Place alternate blobs of batter into the baking tin - using the thickest batter first, if there is a difference, and allowing the thinner batter to spread between these blobs. Use a knife or spoon handle to swirl the blobs together to create a marbled effect.

Bake for 30-35 minutes, or until a probe comes out with damp crumbs clinging to it. (I underbaked mine - the blondie mixture was too gooey in centre pieces after cooking, as you can see in the photo above! I would add another 5 minutes and bake for 40 minutes next time.)

Cool in the tin then cut into the desired size - I cut into 24 small squares.

The brownies rose during cooking, but sank back when cooled to give the right degree of fudgy chewiness. Despite the large amount of sugar they did not taste oversweet. The chocolate chips and nuts gave a texture contrast, but the overall flavour depended on the variations of the amount of blondie or brownie you got in each piece!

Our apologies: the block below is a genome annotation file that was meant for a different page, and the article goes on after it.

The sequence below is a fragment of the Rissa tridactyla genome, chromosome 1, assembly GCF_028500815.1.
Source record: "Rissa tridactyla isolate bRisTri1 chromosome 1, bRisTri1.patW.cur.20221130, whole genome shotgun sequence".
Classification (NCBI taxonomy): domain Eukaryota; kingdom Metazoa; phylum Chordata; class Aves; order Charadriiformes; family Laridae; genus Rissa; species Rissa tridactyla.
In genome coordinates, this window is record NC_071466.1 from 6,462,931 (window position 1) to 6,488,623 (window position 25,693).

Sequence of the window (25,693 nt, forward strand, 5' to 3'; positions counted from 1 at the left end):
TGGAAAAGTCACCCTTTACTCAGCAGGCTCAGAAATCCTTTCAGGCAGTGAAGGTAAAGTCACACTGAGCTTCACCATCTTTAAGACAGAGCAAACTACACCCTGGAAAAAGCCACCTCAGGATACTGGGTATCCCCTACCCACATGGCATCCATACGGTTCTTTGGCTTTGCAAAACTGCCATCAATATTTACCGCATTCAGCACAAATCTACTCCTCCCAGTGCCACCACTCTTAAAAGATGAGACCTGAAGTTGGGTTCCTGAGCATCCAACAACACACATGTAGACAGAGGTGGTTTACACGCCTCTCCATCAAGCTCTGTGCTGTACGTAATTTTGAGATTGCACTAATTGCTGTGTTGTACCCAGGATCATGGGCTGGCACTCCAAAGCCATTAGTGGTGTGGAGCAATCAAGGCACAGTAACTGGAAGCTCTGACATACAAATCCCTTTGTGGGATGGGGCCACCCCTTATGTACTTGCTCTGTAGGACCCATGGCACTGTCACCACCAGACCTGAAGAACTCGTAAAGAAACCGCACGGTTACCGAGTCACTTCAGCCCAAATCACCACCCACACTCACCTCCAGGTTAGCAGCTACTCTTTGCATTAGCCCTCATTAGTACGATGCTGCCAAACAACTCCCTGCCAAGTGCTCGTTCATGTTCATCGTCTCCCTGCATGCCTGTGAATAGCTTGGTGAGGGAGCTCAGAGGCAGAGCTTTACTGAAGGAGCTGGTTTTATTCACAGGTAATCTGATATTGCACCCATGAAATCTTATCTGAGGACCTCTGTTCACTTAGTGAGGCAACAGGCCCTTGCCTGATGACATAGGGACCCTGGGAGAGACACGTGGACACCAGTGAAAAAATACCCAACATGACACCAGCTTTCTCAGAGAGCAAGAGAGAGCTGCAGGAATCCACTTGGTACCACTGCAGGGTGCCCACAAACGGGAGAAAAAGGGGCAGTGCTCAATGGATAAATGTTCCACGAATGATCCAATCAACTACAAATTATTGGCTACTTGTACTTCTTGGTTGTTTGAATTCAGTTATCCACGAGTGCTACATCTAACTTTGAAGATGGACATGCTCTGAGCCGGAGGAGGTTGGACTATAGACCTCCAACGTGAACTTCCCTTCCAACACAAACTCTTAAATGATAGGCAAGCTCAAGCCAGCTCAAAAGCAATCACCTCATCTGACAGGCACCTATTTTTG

This is definitely a recipe to keep and make again, if I can sort out the chocolate batter stiffness, although it doesn't appear to have affected the final outcome. 

Wednesday, 23 February 2011


Thanks to Joanna at Zeb Bakes, I've found a new pastime on the computer - making word clouds at Wordle. The picture above is what I made when I put in my blog address, and played around with the settings to get something aesthetically pleasing. I like the way the whole cloud stands on a chocolate stem - it sums up my baking philosophy, I think!

The picture below is from words associated with chocolate cake:

It took a while to find out how to publish them here. Long story short - screen capture, save in Paint Shop Pro, crop off unwanted bits, convert to a .jpg file.

Tuesday, 22 February 2011

Chocolate Brownie Cookies

This looks like a simple recipe for chocolate brownie cookies. It comes from the book and TV series Economy Gastronomy, by Allegra McEvedy and Paul Merrett, although I can't see any economy in a recipe using 250g chocolate at the current prices for chocolate! The series was meant to show families with huge weekly food bills that cooking more from scratch, and planned use of the leftovers, would save them money, but I can't imagine that these cookies were cheaper than buying a packet off the supermarket shelf.